Economic Realities – What really creates the conditions LaBruzzo is “concerned” about





When we let the numbers of people who are on welfare speak for themselves, it becomes clear that this is not about welfare at all – it’s about politicians like LaBruzzo who are committed to controlling the reproduction of communities of color and poor people by attacking the bodies and reproductive decisions of Black and poor women.

We are basically witnessing a two front war against poor and working class black communities right now. On one hand, we have the Bush administration fighting to push an economic corporate welfare bailout plan to save Wall Street, and on the other, we have an elected official blaming the bodies and reproductive decisions of poor black women for the social conditions caused by corporate greed.

Advocating for the sterilization of poor black women, and publicly demonizing their motherhood under the cloak of reducing the number of people on welfare, masks the complex causes of poverty and inequality that permeate our society. If Mr. LaBruzzo is really serious about addressing the problems plaguing our communities right now, he would be focusing his attention on creating legislation to end corporate greed, end the War in Iraq, holding corporations accountable for the toxins that they continue to put into the environment, funding our failing education system, providing people the health care they need now, and supporting affordable housing initiatives in the city.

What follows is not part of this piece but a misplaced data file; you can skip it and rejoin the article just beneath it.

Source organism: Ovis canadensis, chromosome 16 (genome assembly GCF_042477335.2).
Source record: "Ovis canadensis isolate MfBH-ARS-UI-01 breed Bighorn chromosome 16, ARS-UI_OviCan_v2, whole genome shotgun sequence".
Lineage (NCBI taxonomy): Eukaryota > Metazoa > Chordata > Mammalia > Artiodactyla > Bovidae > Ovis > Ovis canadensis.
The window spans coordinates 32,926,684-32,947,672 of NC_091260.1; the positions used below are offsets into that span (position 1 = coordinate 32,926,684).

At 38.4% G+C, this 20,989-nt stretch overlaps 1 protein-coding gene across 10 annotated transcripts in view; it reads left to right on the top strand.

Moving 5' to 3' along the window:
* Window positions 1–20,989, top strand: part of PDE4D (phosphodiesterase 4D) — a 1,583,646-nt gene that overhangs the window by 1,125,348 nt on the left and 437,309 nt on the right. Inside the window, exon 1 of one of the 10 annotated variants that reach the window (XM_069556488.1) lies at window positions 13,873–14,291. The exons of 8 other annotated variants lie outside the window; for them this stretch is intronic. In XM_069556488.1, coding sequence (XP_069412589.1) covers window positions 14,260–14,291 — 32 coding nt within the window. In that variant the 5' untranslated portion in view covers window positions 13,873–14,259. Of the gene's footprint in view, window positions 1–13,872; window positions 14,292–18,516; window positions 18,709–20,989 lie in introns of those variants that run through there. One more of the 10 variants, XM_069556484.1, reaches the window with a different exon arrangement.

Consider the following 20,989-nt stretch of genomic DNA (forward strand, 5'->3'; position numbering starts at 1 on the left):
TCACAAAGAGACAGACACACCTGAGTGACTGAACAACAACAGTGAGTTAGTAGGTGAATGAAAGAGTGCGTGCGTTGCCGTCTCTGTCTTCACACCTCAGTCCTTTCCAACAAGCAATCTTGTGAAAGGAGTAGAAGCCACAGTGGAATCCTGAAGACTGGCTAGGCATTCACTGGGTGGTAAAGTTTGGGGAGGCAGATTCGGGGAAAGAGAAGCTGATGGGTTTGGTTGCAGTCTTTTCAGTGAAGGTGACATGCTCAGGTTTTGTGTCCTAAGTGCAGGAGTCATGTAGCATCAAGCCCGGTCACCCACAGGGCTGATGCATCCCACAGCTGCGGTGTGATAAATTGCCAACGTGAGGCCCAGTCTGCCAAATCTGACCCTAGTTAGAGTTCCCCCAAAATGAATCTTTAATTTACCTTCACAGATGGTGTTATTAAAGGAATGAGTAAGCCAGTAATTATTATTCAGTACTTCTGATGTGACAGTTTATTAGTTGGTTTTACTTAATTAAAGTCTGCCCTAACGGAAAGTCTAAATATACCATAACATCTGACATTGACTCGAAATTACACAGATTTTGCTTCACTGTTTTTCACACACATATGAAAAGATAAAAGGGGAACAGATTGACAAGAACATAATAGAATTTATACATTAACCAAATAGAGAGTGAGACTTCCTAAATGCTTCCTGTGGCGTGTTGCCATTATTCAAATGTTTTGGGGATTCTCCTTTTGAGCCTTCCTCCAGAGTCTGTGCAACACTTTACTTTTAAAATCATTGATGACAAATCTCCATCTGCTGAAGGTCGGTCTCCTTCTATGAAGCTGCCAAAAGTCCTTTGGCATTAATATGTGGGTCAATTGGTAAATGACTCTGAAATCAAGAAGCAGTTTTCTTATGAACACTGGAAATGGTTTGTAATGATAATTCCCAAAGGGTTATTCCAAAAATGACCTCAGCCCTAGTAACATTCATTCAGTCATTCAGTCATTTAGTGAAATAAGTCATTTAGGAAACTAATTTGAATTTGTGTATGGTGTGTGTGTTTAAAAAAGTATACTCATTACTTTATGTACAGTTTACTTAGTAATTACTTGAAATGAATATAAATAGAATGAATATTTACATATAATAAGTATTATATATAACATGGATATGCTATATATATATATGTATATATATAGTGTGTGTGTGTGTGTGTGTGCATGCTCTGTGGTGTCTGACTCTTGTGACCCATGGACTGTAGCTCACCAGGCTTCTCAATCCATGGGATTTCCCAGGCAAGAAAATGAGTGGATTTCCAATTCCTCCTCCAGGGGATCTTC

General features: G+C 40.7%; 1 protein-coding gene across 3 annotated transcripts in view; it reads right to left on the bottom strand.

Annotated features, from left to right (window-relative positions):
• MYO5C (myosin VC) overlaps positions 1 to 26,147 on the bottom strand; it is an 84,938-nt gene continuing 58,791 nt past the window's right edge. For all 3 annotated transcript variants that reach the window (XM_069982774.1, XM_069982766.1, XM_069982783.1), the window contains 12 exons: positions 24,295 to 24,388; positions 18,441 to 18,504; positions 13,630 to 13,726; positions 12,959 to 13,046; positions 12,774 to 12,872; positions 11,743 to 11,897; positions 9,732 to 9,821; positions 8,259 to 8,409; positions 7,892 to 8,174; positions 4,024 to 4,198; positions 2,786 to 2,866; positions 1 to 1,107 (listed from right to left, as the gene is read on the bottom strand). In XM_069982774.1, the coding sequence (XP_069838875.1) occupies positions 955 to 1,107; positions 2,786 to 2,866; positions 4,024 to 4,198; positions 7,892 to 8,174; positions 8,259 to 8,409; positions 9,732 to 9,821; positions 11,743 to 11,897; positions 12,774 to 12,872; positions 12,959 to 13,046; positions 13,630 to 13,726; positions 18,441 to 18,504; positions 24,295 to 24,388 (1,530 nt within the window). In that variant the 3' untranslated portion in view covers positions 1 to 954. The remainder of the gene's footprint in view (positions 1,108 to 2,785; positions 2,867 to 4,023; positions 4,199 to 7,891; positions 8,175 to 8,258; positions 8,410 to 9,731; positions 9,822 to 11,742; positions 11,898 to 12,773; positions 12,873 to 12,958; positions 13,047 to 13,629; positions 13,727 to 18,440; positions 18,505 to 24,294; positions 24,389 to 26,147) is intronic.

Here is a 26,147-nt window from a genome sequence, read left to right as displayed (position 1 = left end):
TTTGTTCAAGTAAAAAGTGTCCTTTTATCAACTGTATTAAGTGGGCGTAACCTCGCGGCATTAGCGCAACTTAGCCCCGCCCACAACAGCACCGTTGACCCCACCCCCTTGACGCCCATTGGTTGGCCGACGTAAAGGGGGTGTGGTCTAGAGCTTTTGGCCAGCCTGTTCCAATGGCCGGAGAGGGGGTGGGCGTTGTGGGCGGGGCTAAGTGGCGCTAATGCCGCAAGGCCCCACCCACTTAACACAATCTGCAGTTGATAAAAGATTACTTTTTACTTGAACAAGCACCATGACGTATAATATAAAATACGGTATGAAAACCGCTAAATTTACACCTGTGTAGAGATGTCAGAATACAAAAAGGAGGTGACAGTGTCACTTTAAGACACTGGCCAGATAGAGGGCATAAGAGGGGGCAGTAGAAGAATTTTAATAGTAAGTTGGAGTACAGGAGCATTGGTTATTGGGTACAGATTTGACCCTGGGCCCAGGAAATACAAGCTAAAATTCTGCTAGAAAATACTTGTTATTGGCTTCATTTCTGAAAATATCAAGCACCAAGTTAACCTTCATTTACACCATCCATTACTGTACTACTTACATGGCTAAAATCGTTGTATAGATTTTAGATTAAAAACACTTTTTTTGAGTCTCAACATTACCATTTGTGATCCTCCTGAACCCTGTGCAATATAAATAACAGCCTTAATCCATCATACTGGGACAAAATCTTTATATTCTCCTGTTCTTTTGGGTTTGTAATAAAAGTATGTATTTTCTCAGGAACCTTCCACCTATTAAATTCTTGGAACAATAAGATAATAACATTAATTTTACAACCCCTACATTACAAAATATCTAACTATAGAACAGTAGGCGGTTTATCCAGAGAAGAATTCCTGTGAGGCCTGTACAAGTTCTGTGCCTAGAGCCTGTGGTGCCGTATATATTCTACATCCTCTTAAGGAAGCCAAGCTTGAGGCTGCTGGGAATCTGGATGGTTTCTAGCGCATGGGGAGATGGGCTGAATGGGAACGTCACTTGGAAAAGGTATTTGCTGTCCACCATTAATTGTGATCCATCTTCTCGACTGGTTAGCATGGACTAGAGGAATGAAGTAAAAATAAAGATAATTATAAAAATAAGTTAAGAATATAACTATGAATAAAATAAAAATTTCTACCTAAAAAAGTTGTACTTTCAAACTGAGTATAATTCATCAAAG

The current punitive welfare policies Representative LaBruzzo is considering will render women of color, poor women, and women with disabilities vulnerable to sterilization and contraceptive abuse because of racial and class assumptions that their fertility is out of control. In reality, the average number of children women on welfare have in the state of Louisiana is two – but the image of the over-breeding “welfare queen” is fixed in the minds of many Americans, including Representative LaBruzzo.